Sometimes I Stop to Smell the Roses

by Jason Smythe

Push FestivalPhoto by Tim Matheson

I hate clichés, and the one about “stopping to smell the roses” is particularly annoying. But behind every annoying cliché is a kernel of truth, and it wasn’t until I experienced the Sometimes I Think I Can See You exhibit at the Vancouver Art Gallery that I realized this, for the exhibit (which is happening at multiple venues across the city) proves that there is brilliance and art all around us—we just need to take the time to have a look around every now and then.

Push Festival, "Sometimes I Think I Can See You"Photo by Liesbeth Bernaerts

The Art Gallery’s lobby is drab at the best of times, and on the day this intrepid reporter decided to pay it a visit it was resplendent in its drabness—making this the perfect setting for the exhibit.  The exhibit consists of two writers dressed in everyday clothing and sitting nonchalantly across the lobby from one another (both armed with nothing but a laptop and a cup of coffee), and two electronic display boards situated across from them. At first this reporter was confused: surely there must be more to this? Did he really take the Canada Line all the way from the hard streets of Richmond to stare at two normal looking people sipping coffee? But then a sudden flash appeared on one of the screens, and text began to race across it, and slowly but surely a story began to unfold: One about a young man wearing a blue Vancouver 2010 toque and a Ninja Turtle backpack, and how he acquired the turtle shell in an epic Moby Dick-style battle with a giant tortoise.  I paused for a second, and then remembered that I was wearing a blue Vancouver 2010 toque, and that I was in fact wearing a Ninja Turtle backpack! This story was about me! (Author’s note: I have never killed a turtle for its shell, or had any Moby Dick-esque feuds/battles with any animal.) A story of love, loss and the inherent difficulties of the stepfather-stepson dynamic was being created right in front of me in the drabbest of lobbies, yet few people noticed. Most people walked right past the two writers and the screens, obviously in a rush to see the Ian Wallace exhibit or to buy quality goods from the gift shop. Others seemed to not even be cognizant of the fact they were in an art gallery, their faces glued to their smartphones as they breezed through the building on their way to Robson Square. At best, 20 percent of the people actually noticed the exhibit.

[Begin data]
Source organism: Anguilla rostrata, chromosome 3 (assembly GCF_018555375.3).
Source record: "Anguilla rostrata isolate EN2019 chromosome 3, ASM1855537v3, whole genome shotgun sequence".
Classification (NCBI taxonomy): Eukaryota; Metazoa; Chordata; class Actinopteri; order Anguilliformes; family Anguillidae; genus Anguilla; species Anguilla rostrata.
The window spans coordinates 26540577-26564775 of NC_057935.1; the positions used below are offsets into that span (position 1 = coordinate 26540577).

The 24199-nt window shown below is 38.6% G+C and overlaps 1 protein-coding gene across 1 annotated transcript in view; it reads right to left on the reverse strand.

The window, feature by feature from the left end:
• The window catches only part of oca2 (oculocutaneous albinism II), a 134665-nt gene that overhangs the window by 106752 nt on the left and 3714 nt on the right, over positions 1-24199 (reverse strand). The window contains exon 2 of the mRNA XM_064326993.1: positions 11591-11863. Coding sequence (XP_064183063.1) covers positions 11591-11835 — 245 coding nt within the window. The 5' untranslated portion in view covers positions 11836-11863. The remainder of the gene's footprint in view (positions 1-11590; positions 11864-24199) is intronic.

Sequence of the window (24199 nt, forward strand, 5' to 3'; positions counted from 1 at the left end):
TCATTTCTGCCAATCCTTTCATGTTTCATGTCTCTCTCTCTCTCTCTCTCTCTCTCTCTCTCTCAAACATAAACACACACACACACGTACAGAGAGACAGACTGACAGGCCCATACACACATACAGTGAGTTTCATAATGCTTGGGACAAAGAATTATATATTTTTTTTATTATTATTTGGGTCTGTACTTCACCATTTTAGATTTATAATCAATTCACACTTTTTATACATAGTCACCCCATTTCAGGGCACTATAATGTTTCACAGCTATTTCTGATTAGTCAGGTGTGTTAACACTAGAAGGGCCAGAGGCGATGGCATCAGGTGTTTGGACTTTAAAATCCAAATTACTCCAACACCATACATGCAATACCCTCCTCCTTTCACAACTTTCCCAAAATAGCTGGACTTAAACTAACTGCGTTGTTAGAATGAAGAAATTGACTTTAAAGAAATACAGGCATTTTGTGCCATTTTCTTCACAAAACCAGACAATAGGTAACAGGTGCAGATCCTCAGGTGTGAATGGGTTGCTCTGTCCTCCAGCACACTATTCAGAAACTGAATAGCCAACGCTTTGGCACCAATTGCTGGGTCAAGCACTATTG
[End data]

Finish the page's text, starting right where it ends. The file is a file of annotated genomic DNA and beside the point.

Push Festival, "Sometimes I Think I Can See You"Photo by Tim Matheson

After 20-odd minutes or so of reading the stories the writers crafted about the other people in drab central, I decided to venture onwards to the Ian Wallace exhibit. But I entered that exhibit a changed man—for I had not only been allowed to witness the creativity in our midst for free, but I also learned that clichés are not totally useless. I doubt this exhibit is really all that focused on showing the usefulness of clichés, but the organizers definitely want to remind you to look up from your smartphone every now and then (or flip-phone, if you’re taking this vintage craze way too seriously) and take a second to observe the beauty that is often all around us. Modern life is difficult enough as it is—why not alleviate some of that stress by stopping to smell the figurative roses?


All images courtesy of PuSh International Performing Arts Festival

Sometimes I Think I Can See You was created by Argentinean artist Mariano Pensotti, and presented by the PuSh International Performing Arts Festival, Contemporary Art Gallery, PTC and Vancouver Art Gallery. Pensotti is known internationally as one of the foremost directors in contemporary theatre. His work El Pasado es un animal grotesco was presented on a revolving stage in the Fei and Milton Wong Experimental Theatre at PuSh 2012, and his work La Mareapresented outdoors in the streets of Gastown at PuSh 2011.

This performance is free and on view until February 3, 2013. Consult the PUSH festival guide for details: http://pushfestival.ca/shows/sometimes-i-think-i-can-see-you/

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